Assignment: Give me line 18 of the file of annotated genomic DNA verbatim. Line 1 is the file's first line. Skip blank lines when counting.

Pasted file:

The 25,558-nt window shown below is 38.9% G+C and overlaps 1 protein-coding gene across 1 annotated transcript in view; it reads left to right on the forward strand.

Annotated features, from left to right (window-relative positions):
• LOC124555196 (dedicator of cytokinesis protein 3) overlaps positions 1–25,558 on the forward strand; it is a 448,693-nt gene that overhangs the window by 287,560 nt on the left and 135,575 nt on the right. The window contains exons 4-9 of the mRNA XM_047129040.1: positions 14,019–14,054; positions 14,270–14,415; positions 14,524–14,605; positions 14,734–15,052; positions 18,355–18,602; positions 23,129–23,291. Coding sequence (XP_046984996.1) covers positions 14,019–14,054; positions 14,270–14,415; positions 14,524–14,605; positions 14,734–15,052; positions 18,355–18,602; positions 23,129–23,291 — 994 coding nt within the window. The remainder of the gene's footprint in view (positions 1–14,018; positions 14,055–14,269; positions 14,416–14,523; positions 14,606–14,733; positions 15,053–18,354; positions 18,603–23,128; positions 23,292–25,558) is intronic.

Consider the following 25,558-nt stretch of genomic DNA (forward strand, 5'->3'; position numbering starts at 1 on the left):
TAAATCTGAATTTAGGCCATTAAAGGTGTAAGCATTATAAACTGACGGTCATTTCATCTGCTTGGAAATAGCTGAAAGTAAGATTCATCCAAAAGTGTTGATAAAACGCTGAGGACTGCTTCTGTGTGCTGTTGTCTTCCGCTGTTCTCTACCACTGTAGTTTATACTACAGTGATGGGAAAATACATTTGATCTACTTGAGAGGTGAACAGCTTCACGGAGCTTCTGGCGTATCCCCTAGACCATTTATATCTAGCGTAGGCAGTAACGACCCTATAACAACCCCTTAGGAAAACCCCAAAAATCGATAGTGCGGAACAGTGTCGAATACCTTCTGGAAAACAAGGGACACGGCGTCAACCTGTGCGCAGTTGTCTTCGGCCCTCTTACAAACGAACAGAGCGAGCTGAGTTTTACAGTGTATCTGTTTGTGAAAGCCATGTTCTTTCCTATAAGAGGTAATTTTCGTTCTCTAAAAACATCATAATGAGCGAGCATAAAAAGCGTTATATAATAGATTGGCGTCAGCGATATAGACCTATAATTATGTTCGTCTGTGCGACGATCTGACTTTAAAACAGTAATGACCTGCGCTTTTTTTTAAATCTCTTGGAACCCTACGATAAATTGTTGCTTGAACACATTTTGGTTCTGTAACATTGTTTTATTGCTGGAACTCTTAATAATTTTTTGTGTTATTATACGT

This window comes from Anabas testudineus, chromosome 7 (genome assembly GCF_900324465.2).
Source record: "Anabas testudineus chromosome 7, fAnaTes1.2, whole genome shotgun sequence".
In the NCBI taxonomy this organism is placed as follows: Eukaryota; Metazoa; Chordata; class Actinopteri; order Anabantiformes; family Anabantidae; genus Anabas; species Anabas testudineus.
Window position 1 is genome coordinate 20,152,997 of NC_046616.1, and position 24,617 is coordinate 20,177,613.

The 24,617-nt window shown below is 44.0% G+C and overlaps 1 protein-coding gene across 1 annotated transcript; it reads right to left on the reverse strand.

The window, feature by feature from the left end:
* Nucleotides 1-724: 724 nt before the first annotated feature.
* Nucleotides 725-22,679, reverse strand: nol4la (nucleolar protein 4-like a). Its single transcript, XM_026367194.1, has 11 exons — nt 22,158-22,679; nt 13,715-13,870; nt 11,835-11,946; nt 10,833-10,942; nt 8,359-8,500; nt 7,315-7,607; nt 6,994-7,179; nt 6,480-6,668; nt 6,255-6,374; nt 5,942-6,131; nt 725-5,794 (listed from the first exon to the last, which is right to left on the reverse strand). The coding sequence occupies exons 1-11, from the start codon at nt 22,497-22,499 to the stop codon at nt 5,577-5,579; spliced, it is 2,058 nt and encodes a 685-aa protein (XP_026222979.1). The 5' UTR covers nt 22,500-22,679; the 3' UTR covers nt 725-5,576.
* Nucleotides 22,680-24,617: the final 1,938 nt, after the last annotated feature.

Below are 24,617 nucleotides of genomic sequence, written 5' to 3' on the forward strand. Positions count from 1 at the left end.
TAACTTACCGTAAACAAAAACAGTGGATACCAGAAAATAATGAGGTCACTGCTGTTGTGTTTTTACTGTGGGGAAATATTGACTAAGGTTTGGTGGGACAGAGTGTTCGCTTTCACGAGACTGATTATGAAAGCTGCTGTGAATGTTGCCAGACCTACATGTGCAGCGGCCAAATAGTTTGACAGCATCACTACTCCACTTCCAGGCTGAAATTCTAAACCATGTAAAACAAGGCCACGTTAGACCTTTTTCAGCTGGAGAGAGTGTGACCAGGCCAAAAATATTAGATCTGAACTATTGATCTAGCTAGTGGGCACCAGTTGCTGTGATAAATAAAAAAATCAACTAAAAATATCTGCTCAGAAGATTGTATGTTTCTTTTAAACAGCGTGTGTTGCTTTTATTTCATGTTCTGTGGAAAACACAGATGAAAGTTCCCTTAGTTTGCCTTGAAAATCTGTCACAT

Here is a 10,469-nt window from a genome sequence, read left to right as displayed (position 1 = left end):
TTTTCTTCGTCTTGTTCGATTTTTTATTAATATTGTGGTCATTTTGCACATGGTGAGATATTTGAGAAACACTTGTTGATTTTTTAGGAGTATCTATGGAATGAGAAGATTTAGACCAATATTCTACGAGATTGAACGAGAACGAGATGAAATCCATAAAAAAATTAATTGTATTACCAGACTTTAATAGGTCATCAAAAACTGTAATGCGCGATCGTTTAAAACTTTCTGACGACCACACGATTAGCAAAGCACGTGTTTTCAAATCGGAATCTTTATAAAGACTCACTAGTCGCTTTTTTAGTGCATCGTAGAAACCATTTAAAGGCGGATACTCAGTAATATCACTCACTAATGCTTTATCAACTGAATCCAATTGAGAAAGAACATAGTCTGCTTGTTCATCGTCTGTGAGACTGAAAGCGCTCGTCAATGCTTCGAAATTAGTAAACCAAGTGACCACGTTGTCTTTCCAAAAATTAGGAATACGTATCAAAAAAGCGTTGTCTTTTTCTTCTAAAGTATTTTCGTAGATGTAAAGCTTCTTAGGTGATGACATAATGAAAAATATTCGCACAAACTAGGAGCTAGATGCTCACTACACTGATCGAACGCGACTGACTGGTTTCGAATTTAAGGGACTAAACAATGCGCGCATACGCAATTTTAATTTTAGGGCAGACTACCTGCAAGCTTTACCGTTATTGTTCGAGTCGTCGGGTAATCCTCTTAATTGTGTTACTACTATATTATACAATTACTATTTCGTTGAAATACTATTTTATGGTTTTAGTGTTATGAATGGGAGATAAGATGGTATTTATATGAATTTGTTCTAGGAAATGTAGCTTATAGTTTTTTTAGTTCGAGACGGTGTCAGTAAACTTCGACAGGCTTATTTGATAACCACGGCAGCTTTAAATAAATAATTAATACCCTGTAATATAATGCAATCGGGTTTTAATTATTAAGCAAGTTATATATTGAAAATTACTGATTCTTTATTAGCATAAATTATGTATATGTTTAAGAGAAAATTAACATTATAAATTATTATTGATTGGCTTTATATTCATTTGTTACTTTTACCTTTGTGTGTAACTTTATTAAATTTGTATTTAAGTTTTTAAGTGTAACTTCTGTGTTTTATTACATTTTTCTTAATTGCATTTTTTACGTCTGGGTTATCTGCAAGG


TTTTCTTCGTCTTGTTCGATTTTTTATTAATATTGTGGTCATTTTGCACATGGTGAGATATTTGAGAAACACTTGTTGATTTTTTAGGAGTATCTATGGAATGAGAAGATTTAGACCAATATTCTACGAGATTGAACGAGAACGAGATGAAATCCATAAAAAAATTAATTGTATTACCAGACTTTAATAGGTCATCAAAAACTGTAATGCGCGATCGTTTAAAACTTTCTGACGACCACACGATTAGCAAAGCACGTGTTTTCAAATCGGAATCTTTATAAAGACTCACTAGTCGCTTTTTTAGTGCATCGTAGAAACCATTTAAAGGCGGATACTCAGTAATATCACTCACTAATGCTTTATCAACTGAATCCAATTGAGAAAGAACATAGTCTGCTTGTTCATCGTCTGTGAGACTGAAAGCGCTCGTCAATGCTTCGAAATTAGTAAACCAAGTGACCACGTTGTCTTTCCAAAAATTAGGAATACGTATCAAAAAAGCGTTGTCTTTTTCTTCTAAAGTATTTTCGTAGATGTAAAGCTTCTTAGGTGATGACATAATGAAAAATATTCGCACAAACTAGGAGCTAGATGCTCACTACACTGATCGAACGCGACTGACTGGTTTCGAATTTAAGGGACTAAACAATGCGCGCATACGCAATTTTAATTTTAGGGCAGACTACCTGCAAGCTTTACCGTTATTGTTCGAGTCGTCGGGTAATCCTCTTAATTGTGTTACTACTATATTATACAATTACTATTTCGTTGAAATACTATTTTATGGTTTTAGTGTTATGAATGGGAGATAAGATGGTATTTATATGAATTTGTTCTAGGAAATGTAGCTTATAGTTTTTTTAGTTCGAGACGGTGTCAGTAAACTTCGACAGGCTTATTTGATAACCACGGCAGCTTTAAATAAATAATTAATACCCTGTAATATAATGCAATCGGGTTTTAATTATTAAGCAAGTTATATATTGAAAATTACTGATTCTTTATTAGCATAAATTATGTATATGTTTAAGAGAAAATTAACATTATAAATTATTATTGATTGGCTTTATATTCATTTGTTACTTTTACCTTTGTGTGTAACTTTATTAAATTTGTATTTAAGTTTTTAAGTGTAACTTCTGTGTTTTATTACATTTTTCTTAATTGCATTTTTTACGTCTGGGTTATCTGCAAGG